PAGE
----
5 practical SEO tips for WordPress developers (from someone who hates SEO)

How I doubled the number of visitors to my theme and plugin shop in 6 months

In the last six months, July 2017 to December 2017, I managed to double the number of page views on my site at Catapult Themes. I can tell you that no one is more surprised by that statistic than I am. I always found it very difficult to motivate myself to perform any kind of marketing effort and just hearing the letters ‘SEO’ can make me physically sick.

However, half way through 2017, I made a conscious decision to work harder on content marketing and SEO and the results speak for themselves:

Catapult Themes page views

More page views lead to more sales

Crucially, this increase in page views corresponds to an increase in sales.

There’s a long way to go – I’d like to significantly improve these figures again during 2018 – but at least things are going in the right direction.

In this article, I wanted to share some of the techniques I’ve used to change the way I approached blogging and how I switched my mindset from being a developer who occasionally blogged to someone who deliberately created content for the purpose of marketing products.

If you sell WordPress plugins or themes, then hopefully some of the tips in this article will help you market your products more effectively.

Tip #1: Marketing is a necessary evil

The reason for wanting to work harder on SEO was simple: I wanted to sell more products.

You can have the best product in the world but if no one has ever heard of it, you will never sell a single copy. Yet you can have a very mediocre product at #1 in Google for relevant search terms and sales will always be strong, however good the products are below it.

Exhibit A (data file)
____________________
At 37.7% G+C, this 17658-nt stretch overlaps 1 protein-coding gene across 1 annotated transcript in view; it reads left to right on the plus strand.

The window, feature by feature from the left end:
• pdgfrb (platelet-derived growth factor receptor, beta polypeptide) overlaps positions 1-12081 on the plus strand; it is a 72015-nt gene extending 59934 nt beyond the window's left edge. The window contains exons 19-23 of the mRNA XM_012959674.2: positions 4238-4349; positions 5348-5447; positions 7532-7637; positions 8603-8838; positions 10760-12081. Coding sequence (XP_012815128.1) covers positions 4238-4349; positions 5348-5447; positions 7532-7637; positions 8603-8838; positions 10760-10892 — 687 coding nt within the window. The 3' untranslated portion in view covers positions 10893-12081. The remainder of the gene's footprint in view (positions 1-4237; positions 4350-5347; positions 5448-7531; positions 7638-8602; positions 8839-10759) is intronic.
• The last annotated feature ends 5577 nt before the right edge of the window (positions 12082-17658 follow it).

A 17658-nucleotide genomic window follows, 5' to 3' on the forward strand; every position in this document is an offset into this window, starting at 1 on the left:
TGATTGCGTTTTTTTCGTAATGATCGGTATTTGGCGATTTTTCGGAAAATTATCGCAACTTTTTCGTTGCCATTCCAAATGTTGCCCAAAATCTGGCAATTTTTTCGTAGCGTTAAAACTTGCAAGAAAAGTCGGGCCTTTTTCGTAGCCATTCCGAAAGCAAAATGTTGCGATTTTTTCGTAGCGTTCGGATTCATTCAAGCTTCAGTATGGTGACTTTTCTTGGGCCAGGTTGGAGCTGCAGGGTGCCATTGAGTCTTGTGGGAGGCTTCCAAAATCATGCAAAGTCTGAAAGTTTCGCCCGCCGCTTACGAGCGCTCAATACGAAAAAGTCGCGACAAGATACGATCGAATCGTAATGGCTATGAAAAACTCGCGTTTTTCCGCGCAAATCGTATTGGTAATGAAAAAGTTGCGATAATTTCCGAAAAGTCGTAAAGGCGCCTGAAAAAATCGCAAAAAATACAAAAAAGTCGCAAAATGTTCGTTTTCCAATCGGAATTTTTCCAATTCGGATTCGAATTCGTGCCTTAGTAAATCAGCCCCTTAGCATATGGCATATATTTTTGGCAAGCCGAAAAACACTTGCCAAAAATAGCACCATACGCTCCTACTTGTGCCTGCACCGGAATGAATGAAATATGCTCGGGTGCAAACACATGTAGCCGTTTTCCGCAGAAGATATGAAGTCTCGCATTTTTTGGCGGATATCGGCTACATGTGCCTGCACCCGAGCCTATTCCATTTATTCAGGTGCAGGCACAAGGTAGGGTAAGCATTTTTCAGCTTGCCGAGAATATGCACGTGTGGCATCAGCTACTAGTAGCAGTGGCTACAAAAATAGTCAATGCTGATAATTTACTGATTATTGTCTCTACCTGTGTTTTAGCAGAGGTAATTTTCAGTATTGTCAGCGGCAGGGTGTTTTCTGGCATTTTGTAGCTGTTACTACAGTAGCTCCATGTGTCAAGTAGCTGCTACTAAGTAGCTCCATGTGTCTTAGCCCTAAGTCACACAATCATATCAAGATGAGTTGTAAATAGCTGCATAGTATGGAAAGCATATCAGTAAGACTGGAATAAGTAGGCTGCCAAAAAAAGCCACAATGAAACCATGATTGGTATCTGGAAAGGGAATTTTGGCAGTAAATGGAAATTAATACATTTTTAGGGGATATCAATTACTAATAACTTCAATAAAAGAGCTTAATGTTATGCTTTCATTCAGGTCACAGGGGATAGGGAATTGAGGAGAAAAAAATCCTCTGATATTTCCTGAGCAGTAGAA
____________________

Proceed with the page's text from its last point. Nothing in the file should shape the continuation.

So unfortunately, although I don’t think SEO is always fair or rewards the best product, it’s a necessary evil.

New features are pointless

Well, not exactly pointless, but you should place less emphasis on new features and more emphasis on marketing.

I understand that you’re a developer and you don’t want to get your hands dirty with stuff like SEO and marketing. I felt exactly the same. I was happy coding new features on a daily basis – but if no one ever sees your new features, then what’s the point of them?

Better SEO means more profit

The outcome of my focus on marketing was a corresponding increase in sales. More people to my website meant more money in my pocket. When you’re making money, that’s when you can start looking at all those fancy new features you’ve been dying to code.

So the first lesson I learned was that more time spent on marketing meant more profit. Sounds obvious when you say it, but it took a while for it to sink in with me.

Tip #2: Write what you know

It was Mark Twain, apparently, who gave the advice to ‘write what you know’. I bet he never had to worry about SEO or SERPs.

How often do you read advice like the following from people who aren’t Mark Twain?

Create great content!

Write amazing content!

Create the best content!

Write the best article on the subject!

And what I always think to myself is: well, that sounds quite easy… then realise it’s not. If it was that freakin’ easy to write great content, then everyone would be doing it.

Who should we blame for this?

I blame the big noises in search optimization like Brian Dean whose site Backlinko is full of excellent advice about SEO. Or Neil Patel, who is some kind of marketing bigwig, and who uses the exact phrase ‘just create great content‘ in his conclusion to this article – http://contentmarketinginstitute.com/2015/11/content-seo-friendly/. I see these phrases, or variations of them, in countless articles on SEO.

But if it was so easy to write the best article on a subject, all articles would be the best. Which is impossible.

What makes great content?

Great content is stuff that you know that other people might not know.